The snow was blowing pretty hard. I could barely see the end of runway 35. I had never flown out of Aspen and these weren’t the best conditions for my first lesson. Ehh, what the heck, I am paying for the experience so I might as well go for it. I pushed the Arrow to full power and eventually lifted off the runway.
The effects of flying from a high altitude strip were much more dramatic than I had expected. Climbing to clear the mountains was taking much longer than I anticipated. The weather was getting worse and I was way out of my comfort zone. The flight was quickly going bad so I had my instructor in the right seat give me vectors for the Aspen ILS.
I tried to follow the vectors, but had to change my route because of terrain. I just couldn’t seem to gain the altitude I needed to clear the mountains. I was obviously unprepared for this type of flying.
The funny thing about my Aspen experience was that I wasn’t the least bit nervous. Not because I had Todd, my trusty CFI, sitting next to me, but rather because the entire experience was in a flight simulator.
Located at Ellington Field, just South of Houston, AV Flight Simulation operates a Redbird flight simulator capable of simulating a Cessna 172 G1000, Piper PA28 with a Garmin 530/430, and a Beechcraft Baron with a 530/430. The simulator can be configured to fly these planes into and out of any airport in the continental United States. Being that almost all of my takeoffs and landings have been from sea level airports in and around the Houston area, the simulator was a great way to get a taste of high altitude flying. Not only was I able to experience the effects high altitude has on an aircraft but I was also able to experience flying in varying degrees of snowfall. Living in the Houston area I have not had such a cold weather opportunity.
If you have read my Air Facts article Why Do We Do It, you know that I have a propensity for motion sickness. My previous simulator experience was limited to a PC-based simulator program which had no effect on my inner ear at all so I was anxious to see if flying in the Redbird sim had any kind of negative effect.
After about 45 minutes of flying through the snow and shooting instrument approaches, I could feel the beginning effects of motion sickness. This is typically the point where I head back to the airport and hope I touch terra firma before the inevitable happens.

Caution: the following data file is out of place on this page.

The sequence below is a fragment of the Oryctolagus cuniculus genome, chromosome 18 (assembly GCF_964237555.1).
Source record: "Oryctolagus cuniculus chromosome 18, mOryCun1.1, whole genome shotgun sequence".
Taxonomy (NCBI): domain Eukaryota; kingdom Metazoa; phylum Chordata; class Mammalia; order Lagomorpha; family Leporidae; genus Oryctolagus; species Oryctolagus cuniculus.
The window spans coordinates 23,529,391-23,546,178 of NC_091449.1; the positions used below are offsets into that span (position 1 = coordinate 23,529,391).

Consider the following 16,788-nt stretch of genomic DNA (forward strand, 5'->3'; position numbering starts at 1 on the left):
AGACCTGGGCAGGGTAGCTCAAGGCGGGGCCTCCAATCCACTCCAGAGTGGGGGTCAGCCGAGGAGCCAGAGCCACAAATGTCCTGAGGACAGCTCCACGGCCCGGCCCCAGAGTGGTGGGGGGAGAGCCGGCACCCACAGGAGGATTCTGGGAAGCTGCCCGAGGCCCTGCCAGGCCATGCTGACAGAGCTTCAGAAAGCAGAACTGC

Just as I was feeling a bit sick, the most amazing thing happened. My CFI hit the pause button. I stepped out of the simulator and quickly recovered. Yes! Stopping mid flight was such a treat.
After my session, I spent some time talking with the owner of the simulator, Kevin Gabriel, and he told me I could easily turn off the simulator’s motion. Doing so would greatly reduce the chances of my getting motion sick. Motionless training would be a great way for me to focus on aspects of flying that can be difficult to do in an actual airplane. I am anxious to schedule a “motionless” session so that I can focus on learning more about instrument flying.
You do not have to poke around the aviation message boards for long before you find heated debates on the usefulness of simulator training. Both sides of the argument have valid points on when and how a simulator should be used. Regardless of your views on the training aspects of simulators, if you have an opportunity to fly a sim, I encourage you to do so. After all, it’s flying, right? Well, sort of anyway. And don’t you like to fly?
Like most pilots, I have a passion for aviation and will not pass up an opportunity to do something aviation related. When the new simulator came to my part of town, there was no way I was not going to give this experience a shot. My objective was not to flight train per se but rather to take a few chances that I would never take in a real airplane.
I was able to do just that with the Aspen trip and thoroughly enjoyed the experience. I don’t think my 45 minutes of simulator experience greatly enhanced or sharpened my mountain flying skills, but it was a great way to experience different flying conditions while being safely planted on the ground.
I love aviation and all things aviation related. Flying the simulator was another way to get my aviation fix and I am sure that it won’t take long before I schedule another session. After all, how else can I fly below the rim of the Grand Canyon, shoot the ILS for Van Nuys’ 16 Right, and land in blizzard conditions at North America’s highest airport (Lake County, Colorado) all for less than the cost of 1 hour of Hobbs time on the Piper Warrior?